An 18-year-old young woman was struck by a car while crossing a street. Thrown over 30 feet, the victim suffered a traumatic brain injury. Physicians gave her little hope of recovery because of the severity of her injuries. Though this particular incident happened in another state, busy roadways in Miami and other larger cities, are often scenes of similar vehicle-pedestrian tragedies.
However, the young woman, recuperating at Santa Clara Medical Center, in California, is part of a study using an unusual new treatment program. Sponsored by the National Institutes of Health, under the oversight of Emory University in Atlanta, the program involves a three-day infusion of progesterone, the hormone produced by adrenal glands and gonads, commonly called the “reproductive” hormone.
The study is testing the hypothesis that this hormone can “reduce mortality and disability” if infused within four hours of a traumatic brain injury. Results of this treatment are then measured six months after administering the hormone. Since there are no medications approved for preventing permanent damage after TBIs, medical professionals are excited about initial results of this therapy.
An assistant professor of neurosurgery at a New York medical center, who is not involved in the study, expressed that he has a “measure of cautious optimism,” as the “early data look very promising.” Emory researchers reported that a trial of 100 TBI patients in 2007 resulted in a mortality rate, after 30 days, for those receiving progesterone that was only 13 percent. Those who were given a placebo experienced a mortality rate of 30 percent.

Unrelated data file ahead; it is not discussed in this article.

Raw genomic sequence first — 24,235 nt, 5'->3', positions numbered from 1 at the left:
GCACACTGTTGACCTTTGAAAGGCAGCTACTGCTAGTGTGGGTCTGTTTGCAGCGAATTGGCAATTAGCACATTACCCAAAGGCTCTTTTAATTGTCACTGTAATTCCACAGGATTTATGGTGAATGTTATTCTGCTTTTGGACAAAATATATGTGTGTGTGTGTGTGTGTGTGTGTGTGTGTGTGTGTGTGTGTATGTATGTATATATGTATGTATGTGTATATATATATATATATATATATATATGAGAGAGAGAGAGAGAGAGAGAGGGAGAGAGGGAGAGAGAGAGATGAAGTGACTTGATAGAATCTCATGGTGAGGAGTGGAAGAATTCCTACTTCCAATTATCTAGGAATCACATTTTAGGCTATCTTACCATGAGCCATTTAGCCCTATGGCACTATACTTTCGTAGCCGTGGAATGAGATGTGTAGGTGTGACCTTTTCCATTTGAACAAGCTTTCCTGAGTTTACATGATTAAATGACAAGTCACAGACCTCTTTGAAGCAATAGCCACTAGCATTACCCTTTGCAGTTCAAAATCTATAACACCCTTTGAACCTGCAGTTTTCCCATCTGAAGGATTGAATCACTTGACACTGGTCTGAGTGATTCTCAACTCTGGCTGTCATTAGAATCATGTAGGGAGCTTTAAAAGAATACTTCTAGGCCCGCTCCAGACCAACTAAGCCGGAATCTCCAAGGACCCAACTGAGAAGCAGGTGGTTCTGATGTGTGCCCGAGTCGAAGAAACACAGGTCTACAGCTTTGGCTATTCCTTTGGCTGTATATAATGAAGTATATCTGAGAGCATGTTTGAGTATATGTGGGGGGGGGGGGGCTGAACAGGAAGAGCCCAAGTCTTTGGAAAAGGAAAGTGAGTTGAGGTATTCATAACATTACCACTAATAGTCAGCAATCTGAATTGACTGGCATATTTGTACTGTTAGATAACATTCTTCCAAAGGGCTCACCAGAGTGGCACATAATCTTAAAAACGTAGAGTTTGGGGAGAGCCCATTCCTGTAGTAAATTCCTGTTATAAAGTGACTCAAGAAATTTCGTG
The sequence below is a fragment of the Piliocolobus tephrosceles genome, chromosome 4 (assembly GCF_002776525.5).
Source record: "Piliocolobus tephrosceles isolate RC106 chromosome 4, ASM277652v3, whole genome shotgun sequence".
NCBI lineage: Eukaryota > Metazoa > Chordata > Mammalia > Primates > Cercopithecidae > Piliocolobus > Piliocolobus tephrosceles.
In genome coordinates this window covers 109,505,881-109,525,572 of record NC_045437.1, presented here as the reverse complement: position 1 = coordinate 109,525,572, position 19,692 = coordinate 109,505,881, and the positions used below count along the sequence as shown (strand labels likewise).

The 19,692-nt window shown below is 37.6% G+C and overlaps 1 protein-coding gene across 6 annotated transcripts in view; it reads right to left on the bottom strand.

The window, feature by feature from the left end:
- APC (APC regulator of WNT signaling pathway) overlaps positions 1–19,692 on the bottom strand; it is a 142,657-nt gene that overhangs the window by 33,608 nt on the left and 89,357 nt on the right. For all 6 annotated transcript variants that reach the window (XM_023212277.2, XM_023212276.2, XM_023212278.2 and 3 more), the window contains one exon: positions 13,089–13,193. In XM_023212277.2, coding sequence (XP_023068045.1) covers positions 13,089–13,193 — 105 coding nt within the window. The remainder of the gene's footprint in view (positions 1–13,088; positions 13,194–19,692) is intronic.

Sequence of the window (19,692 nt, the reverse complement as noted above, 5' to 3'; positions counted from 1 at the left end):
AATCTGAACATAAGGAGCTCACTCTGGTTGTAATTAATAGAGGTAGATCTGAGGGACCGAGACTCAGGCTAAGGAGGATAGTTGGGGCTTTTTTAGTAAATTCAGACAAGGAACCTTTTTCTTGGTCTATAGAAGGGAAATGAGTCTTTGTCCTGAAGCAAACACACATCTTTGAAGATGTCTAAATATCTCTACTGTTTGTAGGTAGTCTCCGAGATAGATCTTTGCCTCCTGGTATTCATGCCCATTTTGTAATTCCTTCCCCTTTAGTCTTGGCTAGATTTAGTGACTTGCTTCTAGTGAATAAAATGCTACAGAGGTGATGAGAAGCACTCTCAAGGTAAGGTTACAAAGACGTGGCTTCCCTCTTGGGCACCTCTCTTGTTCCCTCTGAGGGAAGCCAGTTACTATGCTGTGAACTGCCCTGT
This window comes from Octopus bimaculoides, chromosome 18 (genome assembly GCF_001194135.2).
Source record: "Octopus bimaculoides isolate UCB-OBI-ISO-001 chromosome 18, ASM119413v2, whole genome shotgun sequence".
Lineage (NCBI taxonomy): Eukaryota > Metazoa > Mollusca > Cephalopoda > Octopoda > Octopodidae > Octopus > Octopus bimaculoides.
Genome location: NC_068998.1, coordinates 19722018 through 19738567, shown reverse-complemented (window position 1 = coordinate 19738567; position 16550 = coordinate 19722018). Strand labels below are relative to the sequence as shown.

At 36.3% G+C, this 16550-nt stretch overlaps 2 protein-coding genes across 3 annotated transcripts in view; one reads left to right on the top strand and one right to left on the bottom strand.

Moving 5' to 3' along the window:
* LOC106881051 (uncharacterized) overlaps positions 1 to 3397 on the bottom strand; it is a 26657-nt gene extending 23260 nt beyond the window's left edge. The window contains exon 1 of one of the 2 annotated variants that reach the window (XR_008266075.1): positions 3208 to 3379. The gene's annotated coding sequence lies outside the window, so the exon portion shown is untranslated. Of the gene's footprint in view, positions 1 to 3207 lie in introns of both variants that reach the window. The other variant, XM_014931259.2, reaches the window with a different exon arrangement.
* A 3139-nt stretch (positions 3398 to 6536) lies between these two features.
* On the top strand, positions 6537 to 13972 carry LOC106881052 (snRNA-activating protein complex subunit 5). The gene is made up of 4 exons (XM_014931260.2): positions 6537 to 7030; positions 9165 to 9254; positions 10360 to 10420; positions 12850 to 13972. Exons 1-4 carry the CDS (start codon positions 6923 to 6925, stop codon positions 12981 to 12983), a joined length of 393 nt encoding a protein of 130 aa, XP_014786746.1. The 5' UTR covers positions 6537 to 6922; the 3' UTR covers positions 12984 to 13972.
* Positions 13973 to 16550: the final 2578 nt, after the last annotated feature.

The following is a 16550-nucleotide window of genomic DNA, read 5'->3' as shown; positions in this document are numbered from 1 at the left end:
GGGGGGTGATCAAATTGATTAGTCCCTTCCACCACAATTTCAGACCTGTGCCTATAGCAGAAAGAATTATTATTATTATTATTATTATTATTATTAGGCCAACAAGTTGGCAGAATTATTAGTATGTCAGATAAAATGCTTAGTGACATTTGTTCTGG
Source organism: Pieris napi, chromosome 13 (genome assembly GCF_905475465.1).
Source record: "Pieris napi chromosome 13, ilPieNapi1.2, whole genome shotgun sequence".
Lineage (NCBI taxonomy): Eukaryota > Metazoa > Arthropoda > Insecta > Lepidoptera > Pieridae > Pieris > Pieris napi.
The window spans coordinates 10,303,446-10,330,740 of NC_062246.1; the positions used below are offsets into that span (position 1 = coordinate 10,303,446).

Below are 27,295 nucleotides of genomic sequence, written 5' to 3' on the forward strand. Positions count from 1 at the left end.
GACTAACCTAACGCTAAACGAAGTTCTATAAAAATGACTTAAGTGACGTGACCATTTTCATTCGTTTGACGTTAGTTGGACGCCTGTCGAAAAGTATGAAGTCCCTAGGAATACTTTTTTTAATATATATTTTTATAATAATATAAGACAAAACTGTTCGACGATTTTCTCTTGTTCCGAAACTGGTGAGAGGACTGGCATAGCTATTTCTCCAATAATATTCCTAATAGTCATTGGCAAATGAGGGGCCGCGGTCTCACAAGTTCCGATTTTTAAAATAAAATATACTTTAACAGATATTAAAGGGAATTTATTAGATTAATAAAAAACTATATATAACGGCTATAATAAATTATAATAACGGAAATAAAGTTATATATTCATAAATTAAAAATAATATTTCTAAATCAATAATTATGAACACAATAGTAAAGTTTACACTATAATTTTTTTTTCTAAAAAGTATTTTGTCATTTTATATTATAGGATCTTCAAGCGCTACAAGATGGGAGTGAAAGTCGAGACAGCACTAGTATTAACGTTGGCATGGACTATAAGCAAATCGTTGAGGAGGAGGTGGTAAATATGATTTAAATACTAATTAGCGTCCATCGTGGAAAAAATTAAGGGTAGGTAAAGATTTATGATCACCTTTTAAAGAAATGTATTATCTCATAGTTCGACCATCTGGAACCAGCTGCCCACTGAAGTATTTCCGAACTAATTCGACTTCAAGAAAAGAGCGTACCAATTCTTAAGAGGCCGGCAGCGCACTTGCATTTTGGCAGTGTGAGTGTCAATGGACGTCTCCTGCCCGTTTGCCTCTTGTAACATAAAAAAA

Additionally, those with serious TBIs, who were given progesterone, enjoyed greater functional improvement than those patients who were not treated with the hormone. A similar, but smaller, study in China experienced the same encouraging results.
As more people, such as military personnel and professional athletes in the NFL and NHL, suffer concussions and TBIs, brain injury prevention and treatment is drawing huge attention from the medical community. Do you support this brain injury attention? Do you believe new treatment programs, particularly if more natural than synthetic, will help reduce the life-threatening effects of traumatic brain injuries?
Source: The New York Times, “A hormonal remedy for brain injuries is explored,” David Tuller, June 18, 2012